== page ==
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Economy in numbers

Monsoon-dependent sectors could make for good investment

Although the monsoon season has begun on a weak note, any improvement will cheer the markets. Sectors related to agriculture such as fertilisers, tractors and those dependent on rural income like fast moving consumer goods, or FMCG, will be direct beneficiaries.

Will it Rain Profits?
A monsoon scare is the last thing an already jittery corporate India needs. And that's exactly what it got in June.

As the country got 31 per cent less rain than normal till 2 July this year, Agriculture Minister Sharad Pawar stepped in and assured that the situation was not critical and he expected sufficient rain in July and August.

However, the India Meteorological Department , or IMD, said monsoon this year would be 96 per cent of its long-term average, lower than the April forecast of 99 per cent.

FROM THE MAGAZINE:Is India still a monsoon economy?

A normal monsoon means rainfall between 96 per cent and 104 per cent of the 50-year average of 89 centimetres during June-September.


A good monsoon can definitely leave a lot of cash in the hands of the rural consumer and boost sales, particularly of SUVs and passenger cars.

Prakash Diwan

Chief Portfolio Strategist, Prakash Diwans Wealth Circle

"Rainfall over the country as a whole for the 2012 southwest monsoon season is likely to be normal," the IMD said in a statement.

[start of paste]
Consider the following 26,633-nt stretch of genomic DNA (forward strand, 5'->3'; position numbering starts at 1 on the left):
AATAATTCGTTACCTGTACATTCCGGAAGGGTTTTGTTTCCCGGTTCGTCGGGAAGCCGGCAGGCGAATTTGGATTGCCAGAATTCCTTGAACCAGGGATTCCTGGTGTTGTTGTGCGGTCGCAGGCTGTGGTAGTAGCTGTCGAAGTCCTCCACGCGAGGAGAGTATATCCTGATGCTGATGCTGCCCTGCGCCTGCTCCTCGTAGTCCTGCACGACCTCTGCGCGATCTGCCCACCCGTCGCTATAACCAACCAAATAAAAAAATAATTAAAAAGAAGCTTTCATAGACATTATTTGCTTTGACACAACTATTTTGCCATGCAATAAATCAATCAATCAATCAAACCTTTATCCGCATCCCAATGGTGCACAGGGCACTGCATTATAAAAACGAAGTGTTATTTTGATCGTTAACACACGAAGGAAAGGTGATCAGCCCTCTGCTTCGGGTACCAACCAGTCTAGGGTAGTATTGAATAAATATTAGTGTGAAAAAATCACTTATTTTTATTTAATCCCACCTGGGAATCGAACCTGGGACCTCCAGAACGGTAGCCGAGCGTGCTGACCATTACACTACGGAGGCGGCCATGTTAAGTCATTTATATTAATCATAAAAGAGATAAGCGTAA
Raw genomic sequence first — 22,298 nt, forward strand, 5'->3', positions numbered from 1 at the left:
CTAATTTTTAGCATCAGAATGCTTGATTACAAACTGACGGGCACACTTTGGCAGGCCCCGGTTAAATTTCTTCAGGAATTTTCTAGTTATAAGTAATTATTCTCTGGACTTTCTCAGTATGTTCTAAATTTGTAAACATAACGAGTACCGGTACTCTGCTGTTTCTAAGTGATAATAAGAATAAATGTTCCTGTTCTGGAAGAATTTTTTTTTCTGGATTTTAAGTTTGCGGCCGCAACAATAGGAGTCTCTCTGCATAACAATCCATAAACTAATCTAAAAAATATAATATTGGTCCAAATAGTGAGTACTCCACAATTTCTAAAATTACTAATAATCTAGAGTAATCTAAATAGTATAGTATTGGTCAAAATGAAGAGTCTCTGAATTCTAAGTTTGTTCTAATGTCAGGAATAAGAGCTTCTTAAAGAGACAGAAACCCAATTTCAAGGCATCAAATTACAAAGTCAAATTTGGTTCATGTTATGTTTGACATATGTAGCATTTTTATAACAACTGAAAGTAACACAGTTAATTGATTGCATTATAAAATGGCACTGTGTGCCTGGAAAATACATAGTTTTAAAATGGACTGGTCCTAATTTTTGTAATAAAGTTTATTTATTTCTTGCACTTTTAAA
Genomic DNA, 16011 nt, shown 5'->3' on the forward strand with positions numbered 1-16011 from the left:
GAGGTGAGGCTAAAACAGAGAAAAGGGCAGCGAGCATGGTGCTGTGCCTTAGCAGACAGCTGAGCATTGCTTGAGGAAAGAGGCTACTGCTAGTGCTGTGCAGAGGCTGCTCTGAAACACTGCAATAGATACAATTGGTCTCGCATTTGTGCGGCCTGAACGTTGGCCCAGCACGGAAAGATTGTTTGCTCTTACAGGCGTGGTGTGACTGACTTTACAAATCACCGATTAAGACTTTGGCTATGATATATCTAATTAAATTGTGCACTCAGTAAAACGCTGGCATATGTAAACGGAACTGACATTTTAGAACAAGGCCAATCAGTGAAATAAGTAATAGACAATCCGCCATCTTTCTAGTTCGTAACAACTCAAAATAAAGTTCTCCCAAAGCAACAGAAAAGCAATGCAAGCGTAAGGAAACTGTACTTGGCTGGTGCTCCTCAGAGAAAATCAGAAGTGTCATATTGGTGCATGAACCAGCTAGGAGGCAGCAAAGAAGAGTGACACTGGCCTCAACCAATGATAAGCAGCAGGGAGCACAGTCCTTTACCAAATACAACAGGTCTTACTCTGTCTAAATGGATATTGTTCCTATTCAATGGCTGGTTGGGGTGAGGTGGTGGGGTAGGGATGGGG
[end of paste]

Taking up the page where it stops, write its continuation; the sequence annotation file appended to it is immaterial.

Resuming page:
Akshay Gupta, managing director and chief executive officer, Peerless Fund Management, says, "Although the season has begun on a weak note, any improvement over the coming few weeks will cheer the markets. Sectors related to agriculture such as fertilisers, tractors and those dependent on rural income like fast moving consumer goods, or FMCG, will be direct beneficiaries."

Dipak Acharya, fund manager, equity, Baroda Pioneer AMC, seconds Gupta. "Normal to good monsoon is good for automobile, FMCG, interest rate-sensitive industries and agriculture-related companies."

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A good monsoon is beneficial for companies that make fertilisers, a crucial farm input.

During the quarter ended March 2012, fertiliser maker Zuari Global posted a net loss of Rs 4.37 crore (down 120 per cent) as against a profit of Rs 21.42 crore in the corresponding quarter a year ago.

Other listed companies Deepak Fertilisers and Petrochemical Corporation, Fertilisers and Chemical Travancore and Khaitan Chemicals and Fertilizers posted net profits of Rs 45.48 crore (down 13.73 per cent), Rs 38.24 (down 241 per cent) and Rs 2.35 crore (down 16 per cent), respectively.


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DK Aggarwal, chairman and managing director, SMC Investments and Advisors, says, "During the quarter ended March 2012, the industry faced pressure on margins due to high commodity prices. In the second quarter of 2012-13, the sector will benefit from the fall in crude oil prices and higher demand on the back of normal monsoon."

Around 20 fertiliser-related stocks trade on stock exchanges. Market experts are positive on some of these. "Rashtriya Chemicals and Fertilizers, National Fertilizers and Gujarat State Fertilizers and Chemicals may be considered if the monsoon is favourable," says Aggarwal.

According to a research report by Prabhudas Lilladher issued in June, one can bet on Chambal Fertilisers and Chemicals. It set a one-year target price of Rs 83. On 29 June, the stock was trading at Rs 73.15.